The Australian Medical Association has misgivings about individual contracts for Queensland’s senior doctors, but says the minister is now listening.

The Australian Medical Association (AMA) has praised Queensland’s health minister for being more conciliatory towards doctors opposed to individual work contracts.

Lawrence Springborg met with AMA president Steve Hambleton and senior Queensland Health bureaucrats at state parliament on Thursday night.

While the one-and-a-half hour meeting didn’t discuss the AMA’s six key concerns over proposed contracts for senior medical officers, Dr Hambleton said the minister’s tone had improved.

“He certainly had a wish to build a relationship with the doctors, not to break it down and that was a breakthrough,” he told reporters on Friday.

“Rather than the brick wall that we’ve seen up ’til now, there was a recognition something needs to change.”

Mr Springborg has confirmed that a negotiation on the key sticking points would begin on Monday, but insisted he wouldn’t revisit legislative changes passed by parliament which removed the Queensland Industrial Relations Commission from dispute resolutions.

Instead, the doctors and local hospital boards would choose an industrial mediator, when the new contracts come into force in July, but the government may alter how this umpire is chosen.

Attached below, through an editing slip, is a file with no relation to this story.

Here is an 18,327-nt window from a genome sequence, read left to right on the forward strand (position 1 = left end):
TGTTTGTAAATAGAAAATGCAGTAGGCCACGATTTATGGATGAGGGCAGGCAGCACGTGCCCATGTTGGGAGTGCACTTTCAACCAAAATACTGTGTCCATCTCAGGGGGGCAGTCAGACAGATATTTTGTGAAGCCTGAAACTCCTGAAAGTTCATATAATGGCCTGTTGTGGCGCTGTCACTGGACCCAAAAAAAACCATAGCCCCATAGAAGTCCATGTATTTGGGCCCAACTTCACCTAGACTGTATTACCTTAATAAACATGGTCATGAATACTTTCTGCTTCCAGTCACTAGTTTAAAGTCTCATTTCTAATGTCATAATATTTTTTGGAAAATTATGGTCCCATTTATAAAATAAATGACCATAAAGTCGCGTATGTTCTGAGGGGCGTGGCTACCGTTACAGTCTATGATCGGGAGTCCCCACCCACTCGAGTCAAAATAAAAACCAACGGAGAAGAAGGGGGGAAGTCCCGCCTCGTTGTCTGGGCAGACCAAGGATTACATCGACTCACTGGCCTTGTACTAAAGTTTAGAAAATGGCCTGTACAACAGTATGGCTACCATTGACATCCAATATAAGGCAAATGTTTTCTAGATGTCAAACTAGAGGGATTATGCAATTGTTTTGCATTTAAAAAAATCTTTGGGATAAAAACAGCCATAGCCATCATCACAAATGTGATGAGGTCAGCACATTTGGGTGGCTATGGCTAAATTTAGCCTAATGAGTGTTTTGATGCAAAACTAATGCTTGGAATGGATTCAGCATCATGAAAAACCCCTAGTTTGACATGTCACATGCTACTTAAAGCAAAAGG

Still, Dr Hambleton said the AMA remained concerned about health bosses gaining the power to override contract clauses and change their rosters without consultation.

“One of the doctors at that meeting described the future as a potential train wreck – that is a real issue,” he said.

“There are already doctors who have taken jobs in other states rather than wait for the final moment.

“We will have a net loss of doctors from Queensland if we don’t get this fixed.”

Some 900 doctors gathered at a Brisbane hotel on Wednesday night to pass a motion of no confidence against Mr Springborg.

The government argues its new deal raises severance pay and stops them from being transferred anywhere in the state, but Dr Hambleton is concerned about doctors being moved around health districts.